# How to squeeze time?

The traditional way to measure tasks in our industry is the watch. Let's calculate how many metrics in the clock we use.

The first, most important hours are those that we put on the client. Depending on the situation, we either agree on the clock in advance, or set the fact - how much the programmer spent.

The second hours are those that the programmer called, answering the question “how much time do you need to solve the problem?”. If we agree with the client in advance, then these watches are put up for sale. If payment is made after the fact, then we ask the programmer for evaluation for planning purposes.

The third hours - how much the programmer spent on solving the problem in fact. This watch coincides extremely rarely with the planned number, which he himself called, and this is normal - no one knows how to plan his time precisely, because a lot of forces from the environment act on the work of the programmer - he is distracted, he is not in the mood, he is faced with unforeseen difficulties, etc.

There are also the fourth hours - when we set the client an amount different from the one previously agreed upon. Of course, if the conditions of our cooperation allow us to do so.

And now attention, the question is: where can you work on efficiency? Or in another way: the effectiveness of what we will increase?

One can answer vaguely: the efficiency of the programmer. Well, how, and what will we measure? In our presence, I remind you, three or four kinds of watches.

Try telling the programmer: we want you to produce more hours. What will he answer? The programmer is an intelligent guy, he studied at the institute, and he immediately remembers the fifth metric - the number of hours in a day. And boldly tell you about it - I can’t work more than 24 hours a day, fear God.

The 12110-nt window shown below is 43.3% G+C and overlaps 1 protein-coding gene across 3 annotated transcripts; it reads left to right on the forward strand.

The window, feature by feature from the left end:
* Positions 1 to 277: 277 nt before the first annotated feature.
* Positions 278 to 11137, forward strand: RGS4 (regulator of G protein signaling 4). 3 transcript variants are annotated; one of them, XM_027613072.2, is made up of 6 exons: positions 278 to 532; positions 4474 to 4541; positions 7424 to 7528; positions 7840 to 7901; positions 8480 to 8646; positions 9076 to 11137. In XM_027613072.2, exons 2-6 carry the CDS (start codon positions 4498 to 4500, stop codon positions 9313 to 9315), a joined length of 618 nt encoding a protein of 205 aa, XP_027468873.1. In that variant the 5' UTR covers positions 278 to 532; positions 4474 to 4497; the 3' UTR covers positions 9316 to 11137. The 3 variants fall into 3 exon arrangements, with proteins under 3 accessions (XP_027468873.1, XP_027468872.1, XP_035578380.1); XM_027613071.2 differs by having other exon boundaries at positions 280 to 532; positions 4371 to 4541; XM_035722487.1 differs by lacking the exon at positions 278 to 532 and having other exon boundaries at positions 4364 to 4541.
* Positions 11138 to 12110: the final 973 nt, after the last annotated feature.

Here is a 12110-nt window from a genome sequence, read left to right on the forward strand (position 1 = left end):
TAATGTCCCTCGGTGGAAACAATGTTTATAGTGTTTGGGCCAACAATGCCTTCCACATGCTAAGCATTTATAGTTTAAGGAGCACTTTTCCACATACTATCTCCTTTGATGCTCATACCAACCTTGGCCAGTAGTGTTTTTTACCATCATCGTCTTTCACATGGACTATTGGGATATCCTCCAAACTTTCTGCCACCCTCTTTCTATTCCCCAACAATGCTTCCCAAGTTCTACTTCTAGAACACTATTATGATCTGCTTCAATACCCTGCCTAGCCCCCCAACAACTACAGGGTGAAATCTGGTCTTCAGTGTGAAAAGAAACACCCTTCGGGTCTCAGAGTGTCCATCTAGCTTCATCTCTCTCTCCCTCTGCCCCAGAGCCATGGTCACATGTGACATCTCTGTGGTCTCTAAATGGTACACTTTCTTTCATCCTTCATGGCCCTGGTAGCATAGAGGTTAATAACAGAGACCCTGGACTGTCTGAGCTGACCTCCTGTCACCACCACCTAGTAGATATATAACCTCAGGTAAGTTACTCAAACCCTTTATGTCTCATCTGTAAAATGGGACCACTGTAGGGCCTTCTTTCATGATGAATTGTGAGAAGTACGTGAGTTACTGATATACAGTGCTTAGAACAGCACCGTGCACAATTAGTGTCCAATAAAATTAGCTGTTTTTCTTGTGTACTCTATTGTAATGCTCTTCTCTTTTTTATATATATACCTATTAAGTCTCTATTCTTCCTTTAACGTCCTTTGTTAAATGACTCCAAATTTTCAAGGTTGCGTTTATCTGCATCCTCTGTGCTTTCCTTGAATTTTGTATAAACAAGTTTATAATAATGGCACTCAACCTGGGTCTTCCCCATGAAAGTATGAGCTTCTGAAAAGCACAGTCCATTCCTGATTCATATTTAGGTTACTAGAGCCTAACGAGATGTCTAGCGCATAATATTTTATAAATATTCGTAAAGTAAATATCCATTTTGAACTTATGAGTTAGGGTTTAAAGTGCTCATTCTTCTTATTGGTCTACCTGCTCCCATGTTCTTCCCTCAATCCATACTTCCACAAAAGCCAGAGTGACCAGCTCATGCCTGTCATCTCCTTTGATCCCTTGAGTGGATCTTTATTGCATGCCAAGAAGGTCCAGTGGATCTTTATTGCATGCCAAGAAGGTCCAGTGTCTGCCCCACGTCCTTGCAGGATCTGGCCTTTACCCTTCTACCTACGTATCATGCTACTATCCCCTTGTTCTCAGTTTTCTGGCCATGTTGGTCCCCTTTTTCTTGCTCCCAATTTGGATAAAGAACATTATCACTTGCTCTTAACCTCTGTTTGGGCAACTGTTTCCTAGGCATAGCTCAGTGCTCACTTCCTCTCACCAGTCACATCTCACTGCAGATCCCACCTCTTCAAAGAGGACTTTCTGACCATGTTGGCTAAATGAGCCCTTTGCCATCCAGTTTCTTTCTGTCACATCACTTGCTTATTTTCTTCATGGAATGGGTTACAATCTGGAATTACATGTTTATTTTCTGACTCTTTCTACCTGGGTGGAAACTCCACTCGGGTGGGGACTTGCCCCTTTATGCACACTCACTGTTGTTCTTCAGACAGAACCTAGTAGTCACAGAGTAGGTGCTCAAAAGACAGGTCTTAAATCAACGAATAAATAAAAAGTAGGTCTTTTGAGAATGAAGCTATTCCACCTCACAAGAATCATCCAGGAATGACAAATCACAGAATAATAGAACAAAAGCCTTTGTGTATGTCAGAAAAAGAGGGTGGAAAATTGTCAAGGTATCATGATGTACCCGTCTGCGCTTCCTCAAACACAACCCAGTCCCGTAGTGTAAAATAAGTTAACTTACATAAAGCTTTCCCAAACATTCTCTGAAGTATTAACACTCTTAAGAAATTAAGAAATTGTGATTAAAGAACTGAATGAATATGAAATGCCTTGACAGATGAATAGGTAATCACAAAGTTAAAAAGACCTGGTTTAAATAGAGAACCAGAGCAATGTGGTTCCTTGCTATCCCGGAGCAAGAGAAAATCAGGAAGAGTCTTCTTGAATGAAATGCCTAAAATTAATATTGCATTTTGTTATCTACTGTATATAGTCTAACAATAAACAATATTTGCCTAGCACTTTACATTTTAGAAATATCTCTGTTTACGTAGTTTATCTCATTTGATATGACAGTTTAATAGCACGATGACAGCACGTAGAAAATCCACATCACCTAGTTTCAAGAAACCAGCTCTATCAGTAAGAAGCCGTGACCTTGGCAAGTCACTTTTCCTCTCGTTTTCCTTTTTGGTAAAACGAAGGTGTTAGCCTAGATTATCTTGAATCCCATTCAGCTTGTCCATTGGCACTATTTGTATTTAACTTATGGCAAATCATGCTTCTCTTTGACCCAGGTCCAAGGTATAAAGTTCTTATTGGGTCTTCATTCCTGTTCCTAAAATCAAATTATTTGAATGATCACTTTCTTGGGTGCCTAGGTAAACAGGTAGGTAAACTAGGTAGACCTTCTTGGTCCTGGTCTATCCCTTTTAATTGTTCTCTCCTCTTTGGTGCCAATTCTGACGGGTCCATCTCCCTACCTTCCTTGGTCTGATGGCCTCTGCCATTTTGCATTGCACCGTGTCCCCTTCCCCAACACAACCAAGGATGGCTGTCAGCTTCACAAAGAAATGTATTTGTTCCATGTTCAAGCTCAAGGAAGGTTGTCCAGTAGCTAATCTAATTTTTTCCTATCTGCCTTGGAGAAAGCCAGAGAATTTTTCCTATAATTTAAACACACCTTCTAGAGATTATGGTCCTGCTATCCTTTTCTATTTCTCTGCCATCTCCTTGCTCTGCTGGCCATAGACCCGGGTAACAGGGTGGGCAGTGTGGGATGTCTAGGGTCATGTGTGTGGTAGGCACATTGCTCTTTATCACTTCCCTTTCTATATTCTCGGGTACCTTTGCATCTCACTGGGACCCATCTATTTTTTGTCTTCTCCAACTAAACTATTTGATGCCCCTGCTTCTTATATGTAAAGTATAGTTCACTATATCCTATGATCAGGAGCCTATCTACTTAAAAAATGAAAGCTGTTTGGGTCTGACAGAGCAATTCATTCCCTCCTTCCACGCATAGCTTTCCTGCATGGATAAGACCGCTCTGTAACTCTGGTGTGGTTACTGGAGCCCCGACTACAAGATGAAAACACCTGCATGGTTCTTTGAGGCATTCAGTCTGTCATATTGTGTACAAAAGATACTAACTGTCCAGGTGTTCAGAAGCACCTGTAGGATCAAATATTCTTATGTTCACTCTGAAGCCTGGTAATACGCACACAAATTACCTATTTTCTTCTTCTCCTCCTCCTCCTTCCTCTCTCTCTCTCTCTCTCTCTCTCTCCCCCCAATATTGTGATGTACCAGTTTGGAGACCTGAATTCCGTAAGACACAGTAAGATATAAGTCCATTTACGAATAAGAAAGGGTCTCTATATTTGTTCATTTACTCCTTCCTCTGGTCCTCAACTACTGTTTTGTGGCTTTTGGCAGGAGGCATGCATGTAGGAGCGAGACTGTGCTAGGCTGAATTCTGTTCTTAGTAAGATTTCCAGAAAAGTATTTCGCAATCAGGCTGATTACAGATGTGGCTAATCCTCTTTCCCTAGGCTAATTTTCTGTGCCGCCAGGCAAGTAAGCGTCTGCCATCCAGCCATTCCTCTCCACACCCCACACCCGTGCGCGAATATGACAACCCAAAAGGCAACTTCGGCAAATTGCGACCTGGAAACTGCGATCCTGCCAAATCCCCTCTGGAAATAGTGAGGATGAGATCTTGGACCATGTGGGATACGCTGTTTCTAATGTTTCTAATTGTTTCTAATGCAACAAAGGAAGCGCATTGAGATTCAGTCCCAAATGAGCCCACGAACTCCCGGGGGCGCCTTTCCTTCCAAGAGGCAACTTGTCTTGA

He will also remember the theory of relativity. Even if it’s not in details, it’s definitely mentioning the impossibility of compressing time — are we not moving at speeds close to light?

If the watch does not shrink, then how to increase efficiency? How can you talk about it at all? How can you even count it? How many hours per hour did the programmer spend? Spend half an hour on an hour of work? How to make a formula? Without a formula, you won’t make any calculations, and you won’t set a goal.

Let's go on the other side. Imagine not a programmer, but a factory worker. Here he is, poor fellow, a whole shift at the machine and produces parts. How is his work planned? Suppose a hundred parts per shift. The change lasts eight hours, it turns out 4.8 minutes for one part.

Now imagine: we, with our approaches to measuring work, have come to lead this worker. We no longer tell him “do 100 parts”, we love to measure in hours, so the new work plan will sound like “do 8 hours per shift”.